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Coronavirus is spurring remote hiring. Here's how to nail your job interview from afar

Fizkes

As the coronavirus pandemic continues to grip economies across the globe, few industries have been left untouched by the fallout, and that's having huge implications not only for the workforce but also the recruitment process. 

Some companies have moved to freeze hiring until the economic impact of the virus is made clear, but many others are continuing to recruit in a bid to prevent a business slowdown.

Indeed, in some instances the virus has sparked new demand for professions related to infectious diseases, according to jobs site Glassdoor, which has recorded a more than doubling of job postings with keywords related to coronavirus this month, particularly within the government, healthcare, biotech and pharmaceuticals. 

However, measures aimed at containing the outbreak, such as social distancing and work from home policies, have required companies to get creative with their recruitment processes, and many are turning to virtual methods, such as video conference calls. 

Tech giants Google, Amazon and Facebook, as well as recruiters PageGroup and Robert Walters, are among the global companies to announce a move to online job interviews for the duration of the outbreak. Video conferencing apps, including WeChat Work, Zoom and Slack, have risen nearly fivefold since the start of the year.

"In an effort to reduce some of the long-term impacts of COVID-19 on their businesses, companies are turning to technology to maintain business continuity during this time of uncertainty," Glassdoor's community manager, Jo Cresswell, told CNBC Make It

The move is not unprecedented. In addition to a general uptick in video interviews over recent years, thanks to advances in technology, previous periods of economic and social duress have prompted a spike in remote hiring, for instance during the 2008 global financial crisis.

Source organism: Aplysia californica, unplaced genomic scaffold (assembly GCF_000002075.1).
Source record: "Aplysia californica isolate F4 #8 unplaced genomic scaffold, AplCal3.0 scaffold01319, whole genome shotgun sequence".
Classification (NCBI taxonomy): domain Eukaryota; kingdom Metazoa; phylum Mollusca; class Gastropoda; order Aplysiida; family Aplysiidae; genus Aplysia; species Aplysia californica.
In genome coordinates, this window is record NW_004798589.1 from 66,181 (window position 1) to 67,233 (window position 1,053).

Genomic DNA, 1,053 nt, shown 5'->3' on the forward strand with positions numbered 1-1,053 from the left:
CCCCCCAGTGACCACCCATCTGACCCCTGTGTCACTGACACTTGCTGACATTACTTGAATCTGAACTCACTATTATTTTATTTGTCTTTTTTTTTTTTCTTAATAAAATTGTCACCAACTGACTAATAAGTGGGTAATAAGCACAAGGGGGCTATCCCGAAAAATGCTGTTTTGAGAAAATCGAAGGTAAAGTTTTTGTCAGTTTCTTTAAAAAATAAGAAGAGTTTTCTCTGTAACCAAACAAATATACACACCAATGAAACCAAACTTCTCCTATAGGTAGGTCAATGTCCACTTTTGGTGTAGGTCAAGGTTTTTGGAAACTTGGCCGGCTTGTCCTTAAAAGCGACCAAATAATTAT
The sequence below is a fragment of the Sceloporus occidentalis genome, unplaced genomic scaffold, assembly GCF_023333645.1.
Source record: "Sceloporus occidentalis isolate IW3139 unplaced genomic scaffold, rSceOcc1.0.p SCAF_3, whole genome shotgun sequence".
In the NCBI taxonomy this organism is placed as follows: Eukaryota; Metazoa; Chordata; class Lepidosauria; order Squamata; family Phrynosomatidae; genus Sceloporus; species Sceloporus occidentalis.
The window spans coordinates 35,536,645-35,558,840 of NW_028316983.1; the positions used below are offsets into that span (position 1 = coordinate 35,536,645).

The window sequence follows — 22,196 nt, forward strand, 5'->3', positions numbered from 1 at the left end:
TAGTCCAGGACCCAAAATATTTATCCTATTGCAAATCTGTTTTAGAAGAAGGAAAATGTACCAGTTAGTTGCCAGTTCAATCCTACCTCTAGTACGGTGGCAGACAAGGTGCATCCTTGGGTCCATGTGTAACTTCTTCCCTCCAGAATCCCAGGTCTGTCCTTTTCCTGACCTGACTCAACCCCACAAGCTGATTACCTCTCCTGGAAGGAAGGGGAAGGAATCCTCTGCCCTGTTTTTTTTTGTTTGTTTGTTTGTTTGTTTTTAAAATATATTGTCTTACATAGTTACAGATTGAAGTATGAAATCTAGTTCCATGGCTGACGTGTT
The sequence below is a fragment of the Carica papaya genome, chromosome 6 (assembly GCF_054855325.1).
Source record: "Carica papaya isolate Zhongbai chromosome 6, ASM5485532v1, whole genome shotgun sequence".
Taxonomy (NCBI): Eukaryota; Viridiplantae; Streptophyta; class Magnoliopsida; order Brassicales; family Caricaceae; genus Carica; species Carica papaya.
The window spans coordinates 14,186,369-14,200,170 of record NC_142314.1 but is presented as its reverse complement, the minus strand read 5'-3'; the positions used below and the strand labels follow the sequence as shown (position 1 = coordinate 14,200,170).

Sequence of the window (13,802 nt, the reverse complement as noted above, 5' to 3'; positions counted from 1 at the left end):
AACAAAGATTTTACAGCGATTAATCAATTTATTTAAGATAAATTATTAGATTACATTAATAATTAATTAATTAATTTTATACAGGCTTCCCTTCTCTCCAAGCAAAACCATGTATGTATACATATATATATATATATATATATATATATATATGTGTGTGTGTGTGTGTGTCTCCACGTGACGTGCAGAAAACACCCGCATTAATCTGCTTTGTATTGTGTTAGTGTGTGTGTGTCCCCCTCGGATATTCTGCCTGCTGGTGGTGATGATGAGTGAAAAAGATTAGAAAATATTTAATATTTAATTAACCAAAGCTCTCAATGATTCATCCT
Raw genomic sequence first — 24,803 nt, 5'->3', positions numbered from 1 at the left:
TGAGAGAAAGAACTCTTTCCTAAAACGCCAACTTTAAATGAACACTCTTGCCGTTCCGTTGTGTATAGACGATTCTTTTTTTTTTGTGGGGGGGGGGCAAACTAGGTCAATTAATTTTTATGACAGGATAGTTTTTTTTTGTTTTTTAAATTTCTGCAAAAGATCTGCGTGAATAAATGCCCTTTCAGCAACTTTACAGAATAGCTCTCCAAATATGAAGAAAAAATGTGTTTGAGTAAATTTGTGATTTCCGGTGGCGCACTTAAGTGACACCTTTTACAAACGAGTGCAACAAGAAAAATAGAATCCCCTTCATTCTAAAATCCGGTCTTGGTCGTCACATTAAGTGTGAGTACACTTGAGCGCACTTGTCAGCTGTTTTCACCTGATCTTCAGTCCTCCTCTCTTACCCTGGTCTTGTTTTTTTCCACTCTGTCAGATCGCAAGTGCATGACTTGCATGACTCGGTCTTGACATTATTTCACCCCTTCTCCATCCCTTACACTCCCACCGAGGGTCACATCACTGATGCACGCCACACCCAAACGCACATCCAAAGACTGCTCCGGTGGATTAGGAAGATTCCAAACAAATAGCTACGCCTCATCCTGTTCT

"We saw rapid growth of interviewing technology during the last recession, which is why I'm not surprised we're starting to see a spike in interest from hiring teams during the coronavirus outbreak," noted Peter Baskin, chief product officer of remote recruitment platform Modern Hire.

It does, however, mark a new era for interviewers and interviewees. Many who are used to in-person interviews will have to switch to virtual screening processes for the first time and figure out new ways to best convey themselves and their companies online. 

CNBC Make It spoke to the the experts from Glassdoor and Modern Hire to find out their top tips for getting the virtual job interview right.

Advice for candidates

Test your tech — Make sure your internet connection and video conferencing program are both working well prior to your interview.

Dress appropriately — Dressing for success is no less important for remote interviews. Dress smartly, like you would for an in-person interview, and ensure your surroundings are tidy. 

Be prepared — Do your homework just as you would for any other interview, rehearsing your responses to key interview questions and preparing your own questions for the interviewer.

Be personable — Make eye-contact, smile often and generally engage with the interviewer to demonstrate your enthusiasm for the role.

Remove distractions — Ensure you're fully engaged with the interviewer by removing all distractions, including your smartphone.

Follow-up — Send a follow-up note to your interviewer, thanking them for their time.

Advice for interviewers

Be prepared — Familiarize yourself and other interviewers with the candidate's resume and the job description to give the virtual interview the formality of an in-person one. Likewise, keep the candidate informed on who they'll be interviewing with so they can prepare questions of their own. And, of course, check your tech. 

Have a strategy — Think carefully about the skills and attributes you're looking for in a candidate and design questions that dig into each one.

Communicate openly — Keep candidates well-informed at each stage of the interview process. Without being able to give them a warm, in-person reception, it's especially important to show them their time and efforts are valued.

Remove distractions — Be respectful to the candidate and position yourself away from distractions, including your smartphone, as you would in an in-person interview. 

Reinforce employer brand — Ensure interviewers at all stages of the recruitment process convey a consistent message about the company's mission and values. 

Give the candidate time — Pause to ensure the candidate is done with their response, before moving onto the next question to account for time lags and lack of usual social cues.

Don't miss: How to spectacularly quit your job, according to Stanford experts

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